8. How do your students usually get to the school?
There's a bus service from our Shibuya site to the campus at Showa Women's University that 24 percent of our students in Year 4 to 6 use. A considerable number of the children use public transportation. Sangenjaya Station is just around the corner so the access is easy. It also gives the students a sense of independence which is great. And then there are many students who either walk or cycle as they live nearby.
9. What about the future of BST?
This summer we are opening a new senior school study center just outside the gates of the university. It's for A-Level students in Year 12 and 13 and includes both silent study and collaborative study areas. There will be a dedicated space for counselling and parents can come to speak to our staff members about universities in different countries as the process can be quite different depending on the country.
Then in September of next year, 700 students from nursery to Year 6 will move to our brand-new school campus in Toranomon-Azabudai. What we already have is pretty amazing, but this is an immeasurable improvement. Designed by world-renowned architects at Thomas Heatherwick Studios, the facilities are second-to-none. There's an indoor swimming pool, a gym, two outdoor sport fields, a dance studio, a library and an IT suite focused on STEM education as well as large indoor and outdoor spaces designed to facilitate learning. It has everything you could hope for at a school and more.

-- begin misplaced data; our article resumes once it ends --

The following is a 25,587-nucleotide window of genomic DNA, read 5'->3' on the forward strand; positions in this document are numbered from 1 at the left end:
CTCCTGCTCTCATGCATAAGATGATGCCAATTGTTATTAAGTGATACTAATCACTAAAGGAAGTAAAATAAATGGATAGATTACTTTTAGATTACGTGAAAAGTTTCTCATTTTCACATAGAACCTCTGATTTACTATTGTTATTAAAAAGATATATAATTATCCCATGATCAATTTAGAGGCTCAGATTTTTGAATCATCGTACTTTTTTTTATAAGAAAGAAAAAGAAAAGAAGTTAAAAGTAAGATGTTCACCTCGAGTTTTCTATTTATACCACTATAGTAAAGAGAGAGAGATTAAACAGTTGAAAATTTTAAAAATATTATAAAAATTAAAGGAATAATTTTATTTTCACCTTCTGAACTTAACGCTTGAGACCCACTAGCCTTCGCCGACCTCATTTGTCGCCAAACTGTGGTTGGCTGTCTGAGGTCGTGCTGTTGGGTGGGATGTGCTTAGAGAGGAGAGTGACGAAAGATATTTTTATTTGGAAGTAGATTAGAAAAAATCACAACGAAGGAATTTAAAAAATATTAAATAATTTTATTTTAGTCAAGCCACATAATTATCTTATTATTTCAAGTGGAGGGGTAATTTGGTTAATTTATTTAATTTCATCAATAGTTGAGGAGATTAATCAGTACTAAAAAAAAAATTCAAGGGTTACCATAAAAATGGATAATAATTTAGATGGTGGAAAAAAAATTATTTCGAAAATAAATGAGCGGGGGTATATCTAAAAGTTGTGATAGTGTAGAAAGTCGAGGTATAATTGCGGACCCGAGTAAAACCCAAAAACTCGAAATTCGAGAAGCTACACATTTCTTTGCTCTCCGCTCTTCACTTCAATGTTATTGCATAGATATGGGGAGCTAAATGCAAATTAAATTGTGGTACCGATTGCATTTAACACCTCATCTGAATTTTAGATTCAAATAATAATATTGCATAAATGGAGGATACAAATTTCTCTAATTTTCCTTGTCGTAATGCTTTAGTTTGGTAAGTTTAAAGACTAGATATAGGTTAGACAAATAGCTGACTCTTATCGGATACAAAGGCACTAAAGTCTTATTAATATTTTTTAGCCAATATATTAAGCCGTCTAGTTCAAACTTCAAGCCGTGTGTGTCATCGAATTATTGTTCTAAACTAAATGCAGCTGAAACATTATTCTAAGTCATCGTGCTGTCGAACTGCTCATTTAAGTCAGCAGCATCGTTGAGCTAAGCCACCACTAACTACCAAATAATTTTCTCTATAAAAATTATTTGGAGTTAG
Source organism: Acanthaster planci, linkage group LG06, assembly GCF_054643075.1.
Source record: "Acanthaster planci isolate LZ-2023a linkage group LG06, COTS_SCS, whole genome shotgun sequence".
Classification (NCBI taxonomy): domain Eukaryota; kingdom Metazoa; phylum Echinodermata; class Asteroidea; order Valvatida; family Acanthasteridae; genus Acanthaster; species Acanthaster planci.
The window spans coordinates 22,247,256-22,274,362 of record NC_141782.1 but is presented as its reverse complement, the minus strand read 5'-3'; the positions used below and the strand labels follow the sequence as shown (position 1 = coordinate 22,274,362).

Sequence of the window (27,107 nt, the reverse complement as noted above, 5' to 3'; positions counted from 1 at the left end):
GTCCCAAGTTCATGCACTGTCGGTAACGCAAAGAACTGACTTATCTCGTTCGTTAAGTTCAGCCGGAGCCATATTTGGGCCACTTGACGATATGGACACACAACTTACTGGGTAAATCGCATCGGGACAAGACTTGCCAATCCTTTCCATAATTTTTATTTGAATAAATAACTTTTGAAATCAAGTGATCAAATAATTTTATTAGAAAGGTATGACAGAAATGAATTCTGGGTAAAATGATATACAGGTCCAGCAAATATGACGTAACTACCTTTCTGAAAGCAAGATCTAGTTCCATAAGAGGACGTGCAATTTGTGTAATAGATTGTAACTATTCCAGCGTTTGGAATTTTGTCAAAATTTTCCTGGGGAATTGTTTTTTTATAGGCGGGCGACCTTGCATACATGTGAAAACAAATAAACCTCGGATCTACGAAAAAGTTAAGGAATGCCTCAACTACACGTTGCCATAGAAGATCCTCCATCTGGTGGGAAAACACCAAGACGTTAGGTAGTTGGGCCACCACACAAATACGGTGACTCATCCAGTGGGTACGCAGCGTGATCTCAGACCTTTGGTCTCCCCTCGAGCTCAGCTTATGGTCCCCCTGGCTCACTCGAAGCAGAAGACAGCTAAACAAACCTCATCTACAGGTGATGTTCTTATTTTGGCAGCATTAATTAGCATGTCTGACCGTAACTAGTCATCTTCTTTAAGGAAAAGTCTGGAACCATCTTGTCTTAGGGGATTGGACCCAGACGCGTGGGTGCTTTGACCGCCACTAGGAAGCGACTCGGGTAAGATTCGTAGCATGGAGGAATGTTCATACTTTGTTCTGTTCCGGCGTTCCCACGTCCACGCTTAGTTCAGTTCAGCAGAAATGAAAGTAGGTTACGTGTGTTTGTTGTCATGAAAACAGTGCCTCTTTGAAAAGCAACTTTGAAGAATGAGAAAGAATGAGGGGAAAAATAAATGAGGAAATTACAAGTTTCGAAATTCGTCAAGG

10. Finally, what are your expectations of Ken Corporation?
I hope we can continue to work together with Ken Corporation to help families that are looking for international education for their children. Ken Corporation provides a service like us, so in that sense we are aligned. I am looking forward to developing our relationship further in the future.
ABOUT THE SCHOOL
The British School in Tokyo
- 1-7-57 Taishido, Showa Women's University 5th Bldg. Setagaya-ku, Tokyo 154-8533
- 1-21-18 Shibuya, Shibuya-ku, Tokyo 150-0002, Japan
- Language of instruction
- Age Range
- Ages 3 to 18
- Number of students
- Primary School Ages
- Secondary School Ages
- ・BSO (British Schools Overseas inspection programme)
・Council of British International Schools (COBIS)
・Independent Schools Inspectorate (ISI) (DfE BSO approved)
School Location and Residences in Vicinity